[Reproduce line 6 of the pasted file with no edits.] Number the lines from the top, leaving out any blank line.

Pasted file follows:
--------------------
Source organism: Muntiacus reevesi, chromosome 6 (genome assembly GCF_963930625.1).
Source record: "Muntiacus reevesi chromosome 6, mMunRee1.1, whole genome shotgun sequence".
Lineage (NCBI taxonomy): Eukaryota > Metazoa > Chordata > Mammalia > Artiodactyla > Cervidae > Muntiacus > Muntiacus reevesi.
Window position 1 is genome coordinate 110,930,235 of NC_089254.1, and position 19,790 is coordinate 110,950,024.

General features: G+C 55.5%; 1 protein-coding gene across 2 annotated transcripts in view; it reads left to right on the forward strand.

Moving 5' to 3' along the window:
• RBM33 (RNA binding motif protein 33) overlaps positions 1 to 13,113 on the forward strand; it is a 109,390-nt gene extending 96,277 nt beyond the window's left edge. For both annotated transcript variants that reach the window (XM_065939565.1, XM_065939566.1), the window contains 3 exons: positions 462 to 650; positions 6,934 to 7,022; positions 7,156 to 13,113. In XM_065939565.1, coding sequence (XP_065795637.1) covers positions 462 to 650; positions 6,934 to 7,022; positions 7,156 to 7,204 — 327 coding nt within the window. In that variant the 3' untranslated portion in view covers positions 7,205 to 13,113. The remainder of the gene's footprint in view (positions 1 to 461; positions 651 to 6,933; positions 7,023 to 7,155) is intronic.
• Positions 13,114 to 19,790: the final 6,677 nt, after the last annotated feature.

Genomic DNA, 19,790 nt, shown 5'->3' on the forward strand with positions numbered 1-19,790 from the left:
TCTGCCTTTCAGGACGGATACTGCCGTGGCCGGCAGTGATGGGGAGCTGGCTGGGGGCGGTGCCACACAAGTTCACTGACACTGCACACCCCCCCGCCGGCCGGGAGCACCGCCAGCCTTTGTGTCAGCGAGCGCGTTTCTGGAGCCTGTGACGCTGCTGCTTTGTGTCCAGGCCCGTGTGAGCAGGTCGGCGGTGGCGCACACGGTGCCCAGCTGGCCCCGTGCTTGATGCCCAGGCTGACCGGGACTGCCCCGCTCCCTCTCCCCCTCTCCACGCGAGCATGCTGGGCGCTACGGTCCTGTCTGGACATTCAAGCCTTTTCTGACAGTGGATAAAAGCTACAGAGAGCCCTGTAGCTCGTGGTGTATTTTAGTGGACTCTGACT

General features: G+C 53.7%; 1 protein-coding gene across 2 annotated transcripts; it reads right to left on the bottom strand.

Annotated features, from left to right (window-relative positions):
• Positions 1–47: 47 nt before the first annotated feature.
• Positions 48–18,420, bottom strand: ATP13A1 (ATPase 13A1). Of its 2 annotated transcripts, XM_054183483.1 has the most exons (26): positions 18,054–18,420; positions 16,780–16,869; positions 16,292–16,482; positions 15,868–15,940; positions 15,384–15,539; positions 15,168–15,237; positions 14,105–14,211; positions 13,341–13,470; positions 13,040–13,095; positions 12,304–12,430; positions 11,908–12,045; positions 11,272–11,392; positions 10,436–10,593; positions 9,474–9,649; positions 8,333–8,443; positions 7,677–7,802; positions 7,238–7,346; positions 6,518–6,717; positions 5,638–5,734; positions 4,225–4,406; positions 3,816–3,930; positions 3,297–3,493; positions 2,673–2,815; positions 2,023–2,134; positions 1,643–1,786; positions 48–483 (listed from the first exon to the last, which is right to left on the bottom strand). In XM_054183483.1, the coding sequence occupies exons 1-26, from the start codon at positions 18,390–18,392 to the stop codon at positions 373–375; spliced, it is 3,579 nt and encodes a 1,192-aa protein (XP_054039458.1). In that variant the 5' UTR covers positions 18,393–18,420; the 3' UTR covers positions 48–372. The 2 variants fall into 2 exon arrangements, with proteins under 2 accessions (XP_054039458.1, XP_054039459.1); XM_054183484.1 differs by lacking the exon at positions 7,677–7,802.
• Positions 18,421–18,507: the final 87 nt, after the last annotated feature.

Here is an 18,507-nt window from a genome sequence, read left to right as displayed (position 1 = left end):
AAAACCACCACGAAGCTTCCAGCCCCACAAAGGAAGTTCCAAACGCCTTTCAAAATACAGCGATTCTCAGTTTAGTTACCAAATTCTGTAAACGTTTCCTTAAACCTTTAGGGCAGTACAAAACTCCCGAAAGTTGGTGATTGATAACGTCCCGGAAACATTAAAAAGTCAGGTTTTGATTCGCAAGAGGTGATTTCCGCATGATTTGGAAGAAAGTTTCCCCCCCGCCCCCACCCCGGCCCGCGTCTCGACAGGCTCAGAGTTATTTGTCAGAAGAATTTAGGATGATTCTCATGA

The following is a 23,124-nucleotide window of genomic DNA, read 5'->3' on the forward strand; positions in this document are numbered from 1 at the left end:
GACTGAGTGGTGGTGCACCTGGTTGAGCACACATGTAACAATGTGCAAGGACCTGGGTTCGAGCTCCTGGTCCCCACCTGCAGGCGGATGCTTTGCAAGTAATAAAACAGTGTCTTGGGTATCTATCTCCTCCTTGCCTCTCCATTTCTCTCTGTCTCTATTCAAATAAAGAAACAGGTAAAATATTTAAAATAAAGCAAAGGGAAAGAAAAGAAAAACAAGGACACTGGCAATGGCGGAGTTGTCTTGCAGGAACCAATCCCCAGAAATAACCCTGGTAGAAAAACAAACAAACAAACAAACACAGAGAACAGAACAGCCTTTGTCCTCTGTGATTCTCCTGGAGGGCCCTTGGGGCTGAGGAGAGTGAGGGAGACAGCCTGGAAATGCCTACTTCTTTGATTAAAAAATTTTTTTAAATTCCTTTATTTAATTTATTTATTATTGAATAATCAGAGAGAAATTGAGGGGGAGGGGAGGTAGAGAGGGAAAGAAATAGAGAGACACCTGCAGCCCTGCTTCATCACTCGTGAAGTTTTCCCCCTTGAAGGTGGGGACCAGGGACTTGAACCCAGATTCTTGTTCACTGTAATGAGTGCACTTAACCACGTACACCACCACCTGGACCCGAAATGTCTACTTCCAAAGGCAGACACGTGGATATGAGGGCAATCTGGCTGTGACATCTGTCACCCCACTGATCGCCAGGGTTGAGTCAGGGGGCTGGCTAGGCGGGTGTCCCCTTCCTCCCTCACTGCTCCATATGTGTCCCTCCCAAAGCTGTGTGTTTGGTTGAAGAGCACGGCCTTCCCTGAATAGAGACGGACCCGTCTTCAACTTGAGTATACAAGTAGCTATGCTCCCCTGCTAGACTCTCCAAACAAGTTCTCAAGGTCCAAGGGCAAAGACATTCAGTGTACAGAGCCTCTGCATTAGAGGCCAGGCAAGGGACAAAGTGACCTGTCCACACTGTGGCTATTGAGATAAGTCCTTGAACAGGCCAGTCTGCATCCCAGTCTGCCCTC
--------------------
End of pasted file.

Moving 5' to 3' along the window: